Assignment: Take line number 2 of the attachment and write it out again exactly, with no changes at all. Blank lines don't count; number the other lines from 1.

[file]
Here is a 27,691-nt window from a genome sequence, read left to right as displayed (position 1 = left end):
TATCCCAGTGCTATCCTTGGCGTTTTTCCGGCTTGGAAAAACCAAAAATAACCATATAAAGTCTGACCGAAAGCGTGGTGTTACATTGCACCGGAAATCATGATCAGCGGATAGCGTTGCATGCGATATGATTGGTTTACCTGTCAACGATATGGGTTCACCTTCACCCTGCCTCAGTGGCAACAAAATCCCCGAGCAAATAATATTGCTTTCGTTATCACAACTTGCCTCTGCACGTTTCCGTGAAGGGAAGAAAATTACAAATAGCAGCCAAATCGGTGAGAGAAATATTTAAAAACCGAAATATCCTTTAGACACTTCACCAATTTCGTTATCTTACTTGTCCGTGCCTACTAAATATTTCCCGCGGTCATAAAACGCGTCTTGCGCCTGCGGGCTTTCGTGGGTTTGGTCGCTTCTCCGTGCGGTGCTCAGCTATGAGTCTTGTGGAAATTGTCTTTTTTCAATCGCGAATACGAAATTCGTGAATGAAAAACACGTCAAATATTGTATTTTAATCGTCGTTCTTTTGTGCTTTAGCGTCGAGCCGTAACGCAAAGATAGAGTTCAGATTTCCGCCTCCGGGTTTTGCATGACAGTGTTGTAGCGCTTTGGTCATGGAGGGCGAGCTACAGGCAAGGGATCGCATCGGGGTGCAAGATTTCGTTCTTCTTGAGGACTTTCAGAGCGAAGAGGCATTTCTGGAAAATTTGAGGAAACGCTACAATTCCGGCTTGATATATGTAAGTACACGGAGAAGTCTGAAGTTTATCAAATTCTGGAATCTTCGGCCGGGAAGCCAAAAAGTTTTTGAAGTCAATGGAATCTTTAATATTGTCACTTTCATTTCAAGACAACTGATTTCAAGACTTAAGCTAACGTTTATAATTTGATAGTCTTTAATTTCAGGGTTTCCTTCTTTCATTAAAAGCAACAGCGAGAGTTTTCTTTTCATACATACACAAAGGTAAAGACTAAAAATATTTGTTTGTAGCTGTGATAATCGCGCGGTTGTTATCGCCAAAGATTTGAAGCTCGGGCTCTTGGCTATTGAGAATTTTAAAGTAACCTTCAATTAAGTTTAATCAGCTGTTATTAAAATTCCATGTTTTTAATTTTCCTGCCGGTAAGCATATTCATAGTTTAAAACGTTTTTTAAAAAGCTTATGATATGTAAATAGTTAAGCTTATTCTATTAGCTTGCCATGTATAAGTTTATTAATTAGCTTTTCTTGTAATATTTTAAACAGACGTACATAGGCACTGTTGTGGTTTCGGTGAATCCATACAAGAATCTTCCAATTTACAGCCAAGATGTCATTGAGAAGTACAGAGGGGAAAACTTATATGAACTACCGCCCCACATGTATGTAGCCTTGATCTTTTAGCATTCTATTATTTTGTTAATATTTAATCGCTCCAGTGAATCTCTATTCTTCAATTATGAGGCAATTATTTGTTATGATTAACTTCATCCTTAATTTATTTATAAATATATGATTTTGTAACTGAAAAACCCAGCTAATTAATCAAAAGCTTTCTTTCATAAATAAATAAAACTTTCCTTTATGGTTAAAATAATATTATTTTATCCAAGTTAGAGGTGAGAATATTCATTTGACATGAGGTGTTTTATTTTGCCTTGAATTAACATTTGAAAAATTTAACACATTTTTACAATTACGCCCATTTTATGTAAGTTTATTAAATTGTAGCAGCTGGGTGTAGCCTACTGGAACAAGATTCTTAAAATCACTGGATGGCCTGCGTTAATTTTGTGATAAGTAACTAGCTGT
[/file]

TATCCCAGTGCTATCCTTGGCGTTTTTCCGGCTTGGAAAAACCAAAAATAACCATATAAAGTCTGACCGAAAGCGTGGTGTTACATTGCACCGGAAATCATGATCAGCGGATAGCGTTGCATGCGATATGATTGGTTTACCTGTCAACGATATGGGTTCACCTTCACCCTGCCTCAGTGGCAACAAAATCCCCGAGCAAATAATATTGCTTTCGTTATCACAACTTGCCTCTGCACGTTTCCGTGAAGGGAAGAAAATTACAAATAGCAGCCAAATCGGTGAGAGAAATATTTAAAAACCGAAATATCCTTTAGACACTTCACCAATTTCGTTATCTTACTTGTCCGTGCCTACTAAATATTTCCCGCGGTCATAAAACGCGTCTTGCGCCTGCGGGCTTTCGTGGGTTTGGTCGCTTCTCCGTGCGGTGCTCAGCTATGAGTCTTGTGGAAATTGTCTTTTTTCAATCGCGAATACGAAATTCGTGAATGAAAAACACGTCAAATATTGTATTTTAATCGTCGTTCTTTTGTGCTTTAGCGTCGAGCCGTAACGCAAAGATAGAGTTCAGATTTCCGCCTCCGGGTTTTGCATGACAGTGTTGTAGCGCTTTGGTCATGGAGGGCGAGCTACAGGCAAGGGATCGCATCGGGGTGCAAGATTTCGTTCTTCTTGAGGACTTTCAGAGCGAAGAGGCATTTCTGGAAAATTTGAGGAAACGCTACAATTCCGGCTTGATATATGTAAGTACACGGAGAAGTCTGAAGTTTATCAAATTCTGGAATCTTCGGCCGGGAAGCCAAAAAGTTTTTGAAGTCAATGGAATCTTTAATATTGTCACTTTCATTTCAAGACAACTGATTTCAAGACTTAAGCTAACGTTTATAATTTGATAGTCTTTAATTTCAGGGTTTCCTTCTTTCATTAAAAGCAACAGCGAGAGTTTTCTTTTCATACATACACAAAGGTAAAGACTAAAAATATTTGTTTGTAGCTGTGATAATCGCGCGGTTGTTATCGCCAAAGATTTGAAGCTCGGGCTCTTGGCTATTGAGAATTTTAAAGTAACCTTCAATTAAGTTTAATCAGCTGTTATTAAAATTCCATGTTTTTAATTTTCCTGCCGGTAAGCATATTCATAGTTTAAAACGTTTTTTAAAAAGCTTATGATATGTAAATAGTTAAGCTTATTCTATTAGCTTGCCATGTATAAGTTTATTAATTAGCTTTTCTTGTAATATTTTAAACAGACGTACATAGGCACTGTTGTGGTTTCGGTGAATCCATACAAGAATCTTCCAATTTACAGCCAAGATGTCATTGAGAAGTACAGAGGGGAAAACTTATATGAACTACCGCCCCACATGTATGTAGCCTTGATCTTTTAGCATTCTATTATTTTGTTAATATTTAATCGCTCCAGTGAATCTCTATTCTTCAATTATGAGGCAATTATTTGTTATGATTAACTTCATCCTTAATTTATTTATAAATATATGATTTTGTAACTGAAAAACCCAGCTAATTAATCAAAAGCTTTCTTTCATAAATAAATAAAACTTTCCTTTATGGTTAAAATAATATTATTTTATCCAAGTTAGAGGTGAGAATATTCATTTGACATGAGGTGTTTTATTTTGCCTTGAATTAACATTTGAAAAATTTAACACATTTTTACAATTACGCCCATTTTATGTAAGTTTATTAAATTGTAGCAGCTGGGTGTAGCCTACTGGAACAAGATTCTTAAAATCACTGGATGGCCTGCGTTAATTTTGTGATAAGTAACTAGCTGT